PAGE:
Transcending the Bounds of Alienation
m0n0chr0me | Sydney, Australia | 02/12/2004
(5 out of 5 stars)
"This being my first foray into Ms Lunch's spoken word work, I was initially disappointed that this album was literal 'spoken word' with no accompanying music.
However, it soon became apparent that this was the perfect medium for an excoriating diatribe-a-deux on the disgust engendered by the cruelties and hypocrisies of the modern era, one in which any 'arty' softening of the blow is unequivocally denied. Lunch and Cervenka identify the labels society uses to alienate and condemn, and this performance makes up one part of what seems to be at least in Lydia's case (I'm more familiar with her work) an extended project of living as vengeance.
No-one familiar with her oeuvre should be surprised that Lydia's work ranges outside the usual tired and sub-literate rantings of the 'transgressive'. The subject matter places the album firmly in its contemporary period (with reflections on, for example, the O. J. Simpson case) but ranges more broadly, covering feminist rage, the identification of a view of Nazism as a mythological evil unrooted in knowledge of its historical reality allowing modern Western societies and individuals to deny their own complicity in present and past atrocities, Japanese war crimes, and 'alternative' fashion, to name just a few of the issues discussed.
The performance develops as a stream-of-consciousness duologue which mingles the aforementioned political, social & historical exploration with more poetic material.
Rude Hieroglyphics is infused with a mordant humour which, along with the ethos of self-sufficiency espoused by the performers, allows the listener to avoid plunging too deeply into despair and depression at the world as accurately represented here (although I suspect that this wasn't an intentional mercy on the part of Lunch and Cervenka). The method in which they deal with a male heckler alone is a perfect demonstration of this wit, and, outside the individual context of the encounter, evinces the contempt the performers hold not only for the wider world but for a hostile and/or passive audience.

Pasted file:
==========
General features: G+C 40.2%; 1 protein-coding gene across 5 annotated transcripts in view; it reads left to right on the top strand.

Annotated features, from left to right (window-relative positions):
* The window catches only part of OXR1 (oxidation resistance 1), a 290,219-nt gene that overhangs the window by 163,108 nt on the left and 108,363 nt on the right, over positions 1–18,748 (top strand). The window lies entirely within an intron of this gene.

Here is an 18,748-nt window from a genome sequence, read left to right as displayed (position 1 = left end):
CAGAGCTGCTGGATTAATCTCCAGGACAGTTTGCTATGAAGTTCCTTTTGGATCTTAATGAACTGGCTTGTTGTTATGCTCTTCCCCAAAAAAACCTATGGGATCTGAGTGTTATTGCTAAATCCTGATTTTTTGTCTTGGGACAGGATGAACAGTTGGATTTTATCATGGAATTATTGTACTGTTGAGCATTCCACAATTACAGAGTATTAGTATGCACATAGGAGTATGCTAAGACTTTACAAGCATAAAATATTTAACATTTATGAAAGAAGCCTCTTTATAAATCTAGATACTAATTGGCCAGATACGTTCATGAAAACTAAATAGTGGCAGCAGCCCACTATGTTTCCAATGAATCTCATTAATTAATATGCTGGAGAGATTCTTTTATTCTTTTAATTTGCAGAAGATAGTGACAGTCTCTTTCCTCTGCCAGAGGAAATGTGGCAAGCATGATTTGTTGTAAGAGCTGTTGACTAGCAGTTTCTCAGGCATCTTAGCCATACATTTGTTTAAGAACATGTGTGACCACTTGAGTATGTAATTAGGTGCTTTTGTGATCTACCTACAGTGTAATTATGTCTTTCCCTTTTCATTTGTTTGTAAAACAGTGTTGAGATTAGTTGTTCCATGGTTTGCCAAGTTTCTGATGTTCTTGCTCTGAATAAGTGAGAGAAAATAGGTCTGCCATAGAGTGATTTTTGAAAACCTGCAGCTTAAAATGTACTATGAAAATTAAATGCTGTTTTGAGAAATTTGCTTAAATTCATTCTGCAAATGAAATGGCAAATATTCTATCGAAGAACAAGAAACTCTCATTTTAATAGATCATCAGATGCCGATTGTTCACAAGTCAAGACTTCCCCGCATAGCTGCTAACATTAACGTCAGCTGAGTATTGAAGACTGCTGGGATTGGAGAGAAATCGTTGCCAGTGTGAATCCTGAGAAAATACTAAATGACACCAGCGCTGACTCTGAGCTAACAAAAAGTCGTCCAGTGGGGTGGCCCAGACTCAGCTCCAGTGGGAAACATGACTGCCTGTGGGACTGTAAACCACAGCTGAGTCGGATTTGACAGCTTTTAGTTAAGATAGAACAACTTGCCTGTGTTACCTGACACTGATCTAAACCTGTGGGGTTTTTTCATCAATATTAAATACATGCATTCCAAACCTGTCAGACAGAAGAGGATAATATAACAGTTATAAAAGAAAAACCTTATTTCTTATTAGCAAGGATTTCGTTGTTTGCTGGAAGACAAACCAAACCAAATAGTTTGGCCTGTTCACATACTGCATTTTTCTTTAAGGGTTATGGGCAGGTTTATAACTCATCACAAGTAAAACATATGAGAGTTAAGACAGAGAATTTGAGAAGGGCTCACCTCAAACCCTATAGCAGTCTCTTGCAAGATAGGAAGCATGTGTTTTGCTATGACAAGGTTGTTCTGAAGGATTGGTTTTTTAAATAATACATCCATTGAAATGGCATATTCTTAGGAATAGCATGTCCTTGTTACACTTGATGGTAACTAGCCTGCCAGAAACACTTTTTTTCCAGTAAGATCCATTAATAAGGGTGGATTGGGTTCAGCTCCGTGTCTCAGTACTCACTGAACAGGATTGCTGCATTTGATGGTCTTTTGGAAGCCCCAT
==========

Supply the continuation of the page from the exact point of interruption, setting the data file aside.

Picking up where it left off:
This is not a performance to be comfortably consumed or to valorise teenage-rebellion style rejection and alienation; rather, it's a scenic tour through the byways of an endlessly sick society, and a manifesto which paradoxically calls for both hermit-like withdrawal, and for vengeance."
Rude Hieroglyphics(genius and madness)
SarahK66 | Houston, Texas | 07/12/2006
(5 out of 5 stars)
"The first time I bought this was when I was 18. I was starting college and I became so deeply involved in it..I would just listen to it everyday. It was amazing!!! I threw the CD away in some ritual of trying to throw away everything that was making me obsessed whether it was books, music cds,and all my art. So 10 years later I am buying it again!!The first time I heard Lydia and Exene's spoken word was on The Home Alive Cd which was to benefit Mia Zapata from the Gits. Rude Hieroglyphics is far the best spoken word I have ever heard. I saw Lydia 4 years ago doing her spoken word in New Orleans at the now defunct Shim Sham club..it was great!! I think she was aggravated with me and my friend because we were the only prissy looking girls there and we were laughing at all the goth people who kept on giving us evil stares. The Shim Sham was full of victorian goths who brought dolls with them that were dressed just like them..Lydia took notice."